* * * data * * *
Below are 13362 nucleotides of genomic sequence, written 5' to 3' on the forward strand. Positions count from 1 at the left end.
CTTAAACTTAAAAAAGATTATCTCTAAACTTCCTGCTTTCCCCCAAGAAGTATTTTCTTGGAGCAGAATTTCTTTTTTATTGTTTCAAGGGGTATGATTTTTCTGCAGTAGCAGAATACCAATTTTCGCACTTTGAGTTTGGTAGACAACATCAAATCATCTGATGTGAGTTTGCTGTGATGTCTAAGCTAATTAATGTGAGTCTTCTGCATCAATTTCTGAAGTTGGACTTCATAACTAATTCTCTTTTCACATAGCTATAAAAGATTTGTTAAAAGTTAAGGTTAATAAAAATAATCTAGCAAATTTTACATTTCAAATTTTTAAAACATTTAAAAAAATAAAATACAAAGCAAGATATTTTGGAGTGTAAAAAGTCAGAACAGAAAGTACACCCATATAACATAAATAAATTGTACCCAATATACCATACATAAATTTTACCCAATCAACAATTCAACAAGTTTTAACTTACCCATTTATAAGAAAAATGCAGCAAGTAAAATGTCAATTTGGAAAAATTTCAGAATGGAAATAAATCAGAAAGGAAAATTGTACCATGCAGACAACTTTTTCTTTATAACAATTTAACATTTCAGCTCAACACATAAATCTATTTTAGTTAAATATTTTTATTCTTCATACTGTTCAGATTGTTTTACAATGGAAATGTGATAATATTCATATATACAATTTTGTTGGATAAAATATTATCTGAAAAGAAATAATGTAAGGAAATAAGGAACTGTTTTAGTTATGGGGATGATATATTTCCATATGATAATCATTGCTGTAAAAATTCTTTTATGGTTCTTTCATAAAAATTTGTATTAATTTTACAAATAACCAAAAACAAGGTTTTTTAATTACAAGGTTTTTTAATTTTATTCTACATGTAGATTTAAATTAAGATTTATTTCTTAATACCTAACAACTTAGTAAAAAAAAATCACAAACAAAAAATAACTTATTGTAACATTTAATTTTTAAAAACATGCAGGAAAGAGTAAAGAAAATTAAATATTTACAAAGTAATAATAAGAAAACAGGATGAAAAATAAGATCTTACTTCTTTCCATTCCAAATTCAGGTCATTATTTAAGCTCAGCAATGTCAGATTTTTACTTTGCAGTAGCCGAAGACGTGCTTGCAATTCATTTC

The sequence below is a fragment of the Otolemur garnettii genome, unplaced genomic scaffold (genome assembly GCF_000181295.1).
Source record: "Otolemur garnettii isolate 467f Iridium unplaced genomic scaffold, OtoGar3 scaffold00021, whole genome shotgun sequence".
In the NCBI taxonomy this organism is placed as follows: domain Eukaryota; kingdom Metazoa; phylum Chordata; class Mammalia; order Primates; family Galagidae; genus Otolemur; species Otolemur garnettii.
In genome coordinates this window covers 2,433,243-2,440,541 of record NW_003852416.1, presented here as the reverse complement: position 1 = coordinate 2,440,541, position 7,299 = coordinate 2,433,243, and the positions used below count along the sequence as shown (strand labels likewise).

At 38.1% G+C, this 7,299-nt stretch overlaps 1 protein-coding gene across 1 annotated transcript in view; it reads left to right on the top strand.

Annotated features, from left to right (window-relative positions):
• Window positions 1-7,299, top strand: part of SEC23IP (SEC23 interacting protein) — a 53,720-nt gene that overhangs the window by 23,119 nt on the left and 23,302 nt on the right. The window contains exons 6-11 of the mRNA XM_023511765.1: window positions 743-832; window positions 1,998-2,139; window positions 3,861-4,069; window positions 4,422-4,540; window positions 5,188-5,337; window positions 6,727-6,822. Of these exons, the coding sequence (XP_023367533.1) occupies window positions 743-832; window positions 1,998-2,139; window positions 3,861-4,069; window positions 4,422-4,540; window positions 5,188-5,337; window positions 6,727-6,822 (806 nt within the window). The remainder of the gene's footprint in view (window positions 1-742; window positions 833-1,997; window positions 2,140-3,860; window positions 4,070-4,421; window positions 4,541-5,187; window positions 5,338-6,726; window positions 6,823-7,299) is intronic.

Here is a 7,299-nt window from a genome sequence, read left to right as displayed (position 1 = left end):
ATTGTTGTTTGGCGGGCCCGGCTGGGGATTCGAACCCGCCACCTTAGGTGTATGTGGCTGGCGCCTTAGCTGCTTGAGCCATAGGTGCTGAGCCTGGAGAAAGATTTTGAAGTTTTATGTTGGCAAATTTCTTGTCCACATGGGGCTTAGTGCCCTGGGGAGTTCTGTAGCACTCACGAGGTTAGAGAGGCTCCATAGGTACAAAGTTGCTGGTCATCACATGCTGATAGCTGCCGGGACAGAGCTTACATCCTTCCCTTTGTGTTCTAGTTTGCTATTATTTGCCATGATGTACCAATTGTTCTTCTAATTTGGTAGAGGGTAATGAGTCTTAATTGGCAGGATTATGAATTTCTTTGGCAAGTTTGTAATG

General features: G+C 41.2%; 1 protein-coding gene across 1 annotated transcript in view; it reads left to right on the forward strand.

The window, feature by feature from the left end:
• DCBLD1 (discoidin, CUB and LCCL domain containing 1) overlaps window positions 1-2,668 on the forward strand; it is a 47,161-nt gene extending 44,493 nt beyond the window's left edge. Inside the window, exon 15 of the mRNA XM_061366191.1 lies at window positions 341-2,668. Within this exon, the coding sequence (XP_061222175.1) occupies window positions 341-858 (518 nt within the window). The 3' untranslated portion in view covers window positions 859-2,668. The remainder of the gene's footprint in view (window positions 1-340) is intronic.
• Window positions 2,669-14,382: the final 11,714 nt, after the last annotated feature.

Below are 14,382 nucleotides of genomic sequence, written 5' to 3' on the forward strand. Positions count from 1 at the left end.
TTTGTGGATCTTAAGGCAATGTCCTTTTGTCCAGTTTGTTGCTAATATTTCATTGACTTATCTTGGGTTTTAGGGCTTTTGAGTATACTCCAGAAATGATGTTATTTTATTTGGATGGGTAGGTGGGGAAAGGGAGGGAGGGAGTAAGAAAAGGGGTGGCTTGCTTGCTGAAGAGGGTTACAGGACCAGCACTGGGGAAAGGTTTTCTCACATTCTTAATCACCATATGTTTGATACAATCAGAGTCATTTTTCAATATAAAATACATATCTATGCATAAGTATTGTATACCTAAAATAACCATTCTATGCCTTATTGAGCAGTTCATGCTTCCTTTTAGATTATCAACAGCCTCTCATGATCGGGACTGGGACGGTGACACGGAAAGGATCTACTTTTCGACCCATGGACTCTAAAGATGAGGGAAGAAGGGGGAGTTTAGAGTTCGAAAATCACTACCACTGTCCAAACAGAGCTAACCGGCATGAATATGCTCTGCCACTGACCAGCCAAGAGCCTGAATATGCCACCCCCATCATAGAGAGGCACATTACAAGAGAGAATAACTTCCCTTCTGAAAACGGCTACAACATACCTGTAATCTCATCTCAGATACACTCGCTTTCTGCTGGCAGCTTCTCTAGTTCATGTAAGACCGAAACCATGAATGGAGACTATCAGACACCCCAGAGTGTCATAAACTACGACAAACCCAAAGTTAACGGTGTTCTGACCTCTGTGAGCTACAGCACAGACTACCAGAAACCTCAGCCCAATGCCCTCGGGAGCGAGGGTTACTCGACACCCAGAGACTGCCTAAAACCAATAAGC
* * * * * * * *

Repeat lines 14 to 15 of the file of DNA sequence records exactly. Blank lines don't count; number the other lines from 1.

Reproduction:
• DCBLD1 (discoidin, CUB and LCCL domain containing 1) overlaps window positions 1-2,668 on the forward strand; it is a 47,161-nt gene extending 44,493 nt beyond the window's left edge. Inside the window, exon 15 of the mRNA XM_061366191.1 lies at window positions 341-2,668. Within this exon, the coding sequence (XP_061222175.1) occupies window positions 341-858 (518 nt within the window). The 3' untranslated portion in view covers window positions 859-2,668. The remainder of the gene's footprint in view (window positions 1-340) is intronic.
• Window positions 2,669-14,382: the final 11,714 nt, after the last annotated feature.